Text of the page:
Plaid Cymru challenges PM to protect public services in post-Brexit trade deals
Plaid Cymru is demanding action to protect Welsh public services as the UK Government works to secure post-Brexit trade deals.
Prime Minister Theresa May has set out her ambition for the UK to become the “global leader in free trade” but Plaid is concerned that future deals could hand powers to “profit-seeking corporations”.
The party is demanding that future deals are “devo-proofed” with the full involvement of the devolved governments.
Jonathan Edwards challenging Theresa May in the Commons
Jonathan Edwards, the party’s trade spokesman, is adamant that public services must not be put at risk “in the interests of Thatcherite ideology”.
In the Commons, he challenged Mrs May to commit to a “public services exemption clause from all future post-Brexit trade deal” but was told the UK Government was “not setting out, at this stage, the details of any particular negotiation that we are going to take part in”.
Theresa May in the Commons
In a written parliamentary question, he asked Secretary of State for International Trade Liam Fox “what plans he has to protect public services in future negotiations on trade agreements” but was not impressed by the answer.
Mr Fox stressed the “huge opportunities” now open to the country, adding: “The trade agreements the UK is currently party to include specific guarantees for public services. Decisions on how to deliver public services for the best outcomes for UK citizens are made by the UK Government.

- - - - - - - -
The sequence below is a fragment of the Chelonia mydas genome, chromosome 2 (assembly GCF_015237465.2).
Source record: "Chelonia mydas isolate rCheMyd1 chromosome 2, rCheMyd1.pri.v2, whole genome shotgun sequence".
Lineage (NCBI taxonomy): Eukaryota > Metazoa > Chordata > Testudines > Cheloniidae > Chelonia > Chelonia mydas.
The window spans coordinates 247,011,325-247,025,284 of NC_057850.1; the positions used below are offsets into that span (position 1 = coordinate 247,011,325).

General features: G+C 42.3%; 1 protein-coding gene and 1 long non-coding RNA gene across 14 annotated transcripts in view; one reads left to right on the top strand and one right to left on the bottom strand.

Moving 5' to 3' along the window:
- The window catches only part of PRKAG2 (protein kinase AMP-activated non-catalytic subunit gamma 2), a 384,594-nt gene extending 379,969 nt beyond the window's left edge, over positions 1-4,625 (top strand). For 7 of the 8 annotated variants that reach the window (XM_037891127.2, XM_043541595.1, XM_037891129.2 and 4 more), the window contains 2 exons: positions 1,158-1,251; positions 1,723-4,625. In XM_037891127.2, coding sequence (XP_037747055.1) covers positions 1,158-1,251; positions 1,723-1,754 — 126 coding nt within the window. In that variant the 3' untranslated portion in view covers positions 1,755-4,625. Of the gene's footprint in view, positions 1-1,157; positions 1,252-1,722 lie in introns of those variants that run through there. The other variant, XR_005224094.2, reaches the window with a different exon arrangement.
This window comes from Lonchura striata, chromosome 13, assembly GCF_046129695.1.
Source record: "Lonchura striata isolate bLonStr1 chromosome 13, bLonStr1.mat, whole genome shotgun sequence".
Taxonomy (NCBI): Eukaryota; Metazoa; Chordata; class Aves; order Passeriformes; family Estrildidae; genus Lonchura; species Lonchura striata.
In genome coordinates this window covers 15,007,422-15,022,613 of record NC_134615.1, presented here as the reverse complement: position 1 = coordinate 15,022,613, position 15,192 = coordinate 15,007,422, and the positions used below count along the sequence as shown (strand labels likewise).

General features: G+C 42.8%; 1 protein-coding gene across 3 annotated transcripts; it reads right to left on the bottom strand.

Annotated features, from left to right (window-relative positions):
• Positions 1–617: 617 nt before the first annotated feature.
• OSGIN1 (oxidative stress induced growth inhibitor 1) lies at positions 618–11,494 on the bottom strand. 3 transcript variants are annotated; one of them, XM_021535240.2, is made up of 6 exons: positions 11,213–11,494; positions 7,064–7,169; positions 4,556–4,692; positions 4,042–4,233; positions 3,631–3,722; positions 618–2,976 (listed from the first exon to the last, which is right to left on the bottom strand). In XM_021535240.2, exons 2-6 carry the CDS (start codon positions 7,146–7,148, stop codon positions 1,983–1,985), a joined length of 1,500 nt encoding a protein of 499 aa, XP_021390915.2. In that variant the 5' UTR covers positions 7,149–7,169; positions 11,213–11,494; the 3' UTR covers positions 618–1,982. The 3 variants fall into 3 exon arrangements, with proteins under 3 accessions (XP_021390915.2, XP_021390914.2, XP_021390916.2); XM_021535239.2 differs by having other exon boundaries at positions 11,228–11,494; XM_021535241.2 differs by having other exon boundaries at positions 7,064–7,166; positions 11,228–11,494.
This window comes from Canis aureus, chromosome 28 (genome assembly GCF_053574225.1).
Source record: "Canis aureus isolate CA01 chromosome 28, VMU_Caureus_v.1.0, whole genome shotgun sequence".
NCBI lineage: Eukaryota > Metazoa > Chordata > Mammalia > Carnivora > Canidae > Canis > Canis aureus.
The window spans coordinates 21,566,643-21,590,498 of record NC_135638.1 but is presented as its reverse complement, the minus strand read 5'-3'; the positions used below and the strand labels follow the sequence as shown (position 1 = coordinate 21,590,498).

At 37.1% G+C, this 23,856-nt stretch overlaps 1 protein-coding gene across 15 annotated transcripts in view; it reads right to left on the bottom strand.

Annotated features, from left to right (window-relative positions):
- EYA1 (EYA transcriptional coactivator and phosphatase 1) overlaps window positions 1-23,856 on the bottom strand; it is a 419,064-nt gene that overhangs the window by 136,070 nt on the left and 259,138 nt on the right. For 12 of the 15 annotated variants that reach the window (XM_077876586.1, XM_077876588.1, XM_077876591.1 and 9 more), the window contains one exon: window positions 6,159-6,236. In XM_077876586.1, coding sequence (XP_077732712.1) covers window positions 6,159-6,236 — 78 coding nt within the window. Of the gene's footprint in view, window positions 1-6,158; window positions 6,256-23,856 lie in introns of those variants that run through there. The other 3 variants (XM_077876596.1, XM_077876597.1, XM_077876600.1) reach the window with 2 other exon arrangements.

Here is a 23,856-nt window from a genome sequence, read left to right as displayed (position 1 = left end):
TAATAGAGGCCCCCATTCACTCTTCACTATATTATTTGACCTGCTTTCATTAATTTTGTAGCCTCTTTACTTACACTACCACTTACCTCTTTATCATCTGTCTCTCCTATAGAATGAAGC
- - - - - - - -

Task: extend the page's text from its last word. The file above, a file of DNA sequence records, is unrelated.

“The Government wants to ensure the continued provision of quality public services.”
International Trade Secretary Liam Fox
Carmarthen East and Dinefwr MP Mr Edwards argues that it is vital that the UK remains a full member of the EU’s single market.
Mr Edwards pointed to research by the Institute for Fiscal Studies showing that staying in the single market could add 4% to the UK’s GDP compared to relying on World Trade Organisation terms. He argues the UK should ensure it maintains membership of the European Economic Area (EEA) and the European Free Trade Association (EFTA).
He accused the UK Government of “cluelessness over Brexit” which was “damaging and frustrating”, claiming there was “absolutely no plan to protect our public services”.
He said: “With the British state outside the European single market, striking trade deals with the rest of the world will be crucially important to ensure our goods and services can continue to be exported to the rest of the world. It is not, however, an excuse for Thatcherite, ultra-right-wing Tories to sell off our public services…
“All future trade deals must be ‘devo-proofed’, meaning devolved administrations should be involved in all UK trade deals so we can further our respective interests.
“It is absolutely crucial that the UK Government commits to keeping the British State inside the single market, and the European Free Trade Association, and that our public services are not risked in the interests of Thatcherite ideology.”
Theresa May wants the UK to lead the world when it comes to free trade
In the Commons, the Prime Minister set out her ambitions, saying: “Britain will seek to become the global leader in free trade.”
In a statement on the recent G20 summit, she said: “[As] we leave the EU, we will also forge our own new trade deals. And I am pleased to say that just as the UK is keen to seize the opportunities that leaving the EU presents, so too are many of our international partners, who recognise the attractiveness of doing business with the UK.
“The leaders from India, Mexico, South Korea and Singapore said that they would welcome talks on removing the barriers to trade between our countries. The Australian trade minister visited the UK yesterday to take part in exploratory discussions on the shape of a UK-Australia trade deal. And in our bi-lateral at the end of the Summit, President Xi also made clear that China would welcome discussions on a bi-lateral trade arrangement with the UK.”